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Why Ada?

Ada is easy to set up and get started

The Alire tool can install an Ada toolchain and acts as a build and dependency management tool. This simplifies compiling and running your code, while also providing access to a growing set of libraries and programs.

Use the plugin for Visual Studio Code or the language server with your favorite editor.

No company "owns" Ada

The Ada language is just an ISO-standard. Though AdaCore initially helped develop GNAT and continue to contribute back to FSF GNAT, they do not own the Ada language.

While there are also commercial compilers, Ada has a front-end for GCC called GNAT. The version from the Free Software Foundation (FSF) is often referred to as "FSF GNAT".

Ada continues to be developed

Ada has multiple released standards Ada 83, Ada 95, Ada 2005, Ada 2012, and Ada 2022.

Ada runs on more than embedded systems

Ada provides low-level control and interfacing to C to develop programs which can run on embedded or on consumer computers. This includes specifying binary alignment and layout of types (representation clauses), calling compiling intrinsics, running assembly code, and controlling memory allocation.

You can also do the things you'd expect in a systems programming language, in addition to having higher level constructs such as built-in containers, a module system (packages), polymorphism, and concurrency features.

Feature Overview

Covering every Ada feature would be dilute the conceptual overview of Ada, so related Ada-specific terminology is quoted in parentheses for those wanting to do their own targeted research.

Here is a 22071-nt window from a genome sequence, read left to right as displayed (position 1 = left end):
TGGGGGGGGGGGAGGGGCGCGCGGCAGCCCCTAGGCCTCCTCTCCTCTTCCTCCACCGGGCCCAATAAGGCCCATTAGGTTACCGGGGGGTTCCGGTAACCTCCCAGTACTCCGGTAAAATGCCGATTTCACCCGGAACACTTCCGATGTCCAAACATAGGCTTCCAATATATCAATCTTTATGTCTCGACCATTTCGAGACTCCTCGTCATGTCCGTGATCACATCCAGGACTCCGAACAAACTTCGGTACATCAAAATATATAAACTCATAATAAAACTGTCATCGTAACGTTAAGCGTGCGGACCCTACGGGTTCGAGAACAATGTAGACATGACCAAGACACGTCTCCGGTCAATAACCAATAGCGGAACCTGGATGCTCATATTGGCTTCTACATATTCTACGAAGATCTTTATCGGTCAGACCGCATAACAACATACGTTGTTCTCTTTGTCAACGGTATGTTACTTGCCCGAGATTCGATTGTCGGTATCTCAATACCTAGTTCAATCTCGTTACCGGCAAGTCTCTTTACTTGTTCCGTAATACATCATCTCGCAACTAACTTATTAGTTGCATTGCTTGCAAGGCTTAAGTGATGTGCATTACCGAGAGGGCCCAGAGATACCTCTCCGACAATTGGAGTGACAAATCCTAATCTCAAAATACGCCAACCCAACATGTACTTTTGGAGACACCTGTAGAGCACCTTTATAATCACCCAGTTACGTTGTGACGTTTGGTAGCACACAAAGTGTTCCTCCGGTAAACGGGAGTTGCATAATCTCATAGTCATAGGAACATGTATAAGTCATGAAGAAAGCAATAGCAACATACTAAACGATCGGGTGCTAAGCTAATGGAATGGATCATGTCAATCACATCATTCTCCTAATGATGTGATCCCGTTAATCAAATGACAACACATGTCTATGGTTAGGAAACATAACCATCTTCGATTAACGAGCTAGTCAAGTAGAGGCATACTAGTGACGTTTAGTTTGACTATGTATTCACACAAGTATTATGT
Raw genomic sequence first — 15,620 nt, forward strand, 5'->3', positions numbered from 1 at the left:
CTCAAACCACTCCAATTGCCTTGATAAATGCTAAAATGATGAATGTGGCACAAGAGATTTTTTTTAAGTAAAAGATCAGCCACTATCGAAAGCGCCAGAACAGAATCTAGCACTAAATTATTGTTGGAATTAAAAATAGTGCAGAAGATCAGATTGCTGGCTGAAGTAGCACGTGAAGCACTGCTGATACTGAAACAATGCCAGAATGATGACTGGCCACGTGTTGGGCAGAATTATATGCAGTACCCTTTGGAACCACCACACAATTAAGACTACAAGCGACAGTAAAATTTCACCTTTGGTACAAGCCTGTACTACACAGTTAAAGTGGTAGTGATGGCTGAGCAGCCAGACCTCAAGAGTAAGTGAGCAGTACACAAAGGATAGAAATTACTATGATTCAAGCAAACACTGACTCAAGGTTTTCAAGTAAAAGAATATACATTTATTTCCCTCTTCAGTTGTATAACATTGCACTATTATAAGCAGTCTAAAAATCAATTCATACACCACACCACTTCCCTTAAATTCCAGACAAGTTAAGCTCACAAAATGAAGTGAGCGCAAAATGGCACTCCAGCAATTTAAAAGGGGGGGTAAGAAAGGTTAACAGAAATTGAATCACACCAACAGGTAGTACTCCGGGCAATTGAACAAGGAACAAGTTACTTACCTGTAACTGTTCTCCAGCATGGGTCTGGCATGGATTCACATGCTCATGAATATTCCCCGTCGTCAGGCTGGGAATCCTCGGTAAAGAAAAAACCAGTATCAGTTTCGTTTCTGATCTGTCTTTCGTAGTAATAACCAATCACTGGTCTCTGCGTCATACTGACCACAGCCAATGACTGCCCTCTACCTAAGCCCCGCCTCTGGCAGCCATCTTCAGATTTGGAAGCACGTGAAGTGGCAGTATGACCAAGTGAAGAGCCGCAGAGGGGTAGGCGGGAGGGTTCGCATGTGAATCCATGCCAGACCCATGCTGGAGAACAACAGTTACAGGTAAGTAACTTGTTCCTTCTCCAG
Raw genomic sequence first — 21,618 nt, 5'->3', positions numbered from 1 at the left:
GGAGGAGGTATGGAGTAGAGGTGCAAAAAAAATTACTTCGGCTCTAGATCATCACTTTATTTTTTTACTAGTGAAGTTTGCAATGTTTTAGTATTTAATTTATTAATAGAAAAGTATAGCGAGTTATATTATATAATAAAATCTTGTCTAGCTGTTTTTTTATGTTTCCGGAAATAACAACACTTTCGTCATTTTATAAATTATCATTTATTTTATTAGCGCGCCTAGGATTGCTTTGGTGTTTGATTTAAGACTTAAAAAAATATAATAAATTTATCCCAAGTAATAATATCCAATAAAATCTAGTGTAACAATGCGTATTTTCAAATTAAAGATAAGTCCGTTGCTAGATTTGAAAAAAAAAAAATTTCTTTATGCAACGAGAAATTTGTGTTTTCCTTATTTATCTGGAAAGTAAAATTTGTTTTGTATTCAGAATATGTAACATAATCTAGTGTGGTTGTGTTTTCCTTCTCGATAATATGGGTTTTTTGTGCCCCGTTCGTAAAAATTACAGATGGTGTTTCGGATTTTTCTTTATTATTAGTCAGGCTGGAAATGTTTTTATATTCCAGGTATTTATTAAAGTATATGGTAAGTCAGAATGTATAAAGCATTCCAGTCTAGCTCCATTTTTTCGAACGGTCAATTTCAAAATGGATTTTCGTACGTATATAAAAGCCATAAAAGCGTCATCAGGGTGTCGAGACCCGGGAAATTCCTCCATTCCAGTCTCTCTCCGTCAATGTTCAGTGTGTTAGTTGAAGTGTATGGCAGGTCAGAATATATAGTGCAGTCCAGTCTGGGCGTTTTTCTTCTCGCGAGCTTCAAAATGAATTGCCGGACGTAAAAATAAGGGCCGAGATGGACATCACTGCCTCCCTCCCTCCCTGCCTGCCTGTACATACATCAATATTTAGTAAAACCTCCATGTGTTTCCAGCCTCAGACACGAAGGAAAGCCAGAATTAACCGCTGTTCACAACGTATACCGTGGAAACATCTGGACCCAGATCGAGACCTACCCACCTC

Ada supports:

  • Forced namespacing ("packages").
  • Function overloading.
  • Sum types ("variants", "discriminants").
  • Static polymorphism (monomorphism, "generics");
  • Dynamic polymorphism (dynamic dispatch, virtual functions).
  • Compiler and runtime checked constraints on ranges of numerical types ("ranges", "constraints").
  • User-specified runtime type invariant checking on assignment and usage as parameters ("Type_Invariant", "Static_Predicate", "Dynamic_Predicate").
  • Semantic types, saying two things are the same backing type, but not the same type of "thing", think of "Miles" vs "Kilometers" both stored as floats, which cannot be assigned to each other without a cast ("derived types").
  • Deterministic construction and destruction of objects (RAII, a term from C++, "controlled types")
  • Design-by-contract ("precondition" and "postcondition" "aspects").
  • Lifetime checks ("accessibility" of "access types", similar to, but not as extensive as Rust).
  • Task definition with defined synchronization and queueing strategies. ("rendezvous", "entry", "select", "accept", "abort", "Ravenscar")
  • Concurrency types ("protected", which provides mutual exclusion, and "task").
  • Exceptions.
  • Deterministic and configurable static initialization order ("preelaborate", "elaborate", "elaborate_body", "elaborate_all")
  • ML-style signatures ("packages", "generics")
  • Formal verification, by enabling SPARK_Mode for parts of the program and writing in SPARK, a language which is an Ada subset. Think of this along the lines of using extern "C", except for "provable" parts of your code base.

Ada is missing:

  • A preprocessor (GNAT has one, but it's not standard).
  • A (sanitary) macro system.
  • Reflection.
  • A concept of "move".
  • Variadic functions. (coming in Ada 202x)
  • Variadic templates.
  • Async/Await (it has tasks/entries instead)
  • Mixed-mode arithmetic and the related implicit numerical casts.
  • An equivalent of template parameter pack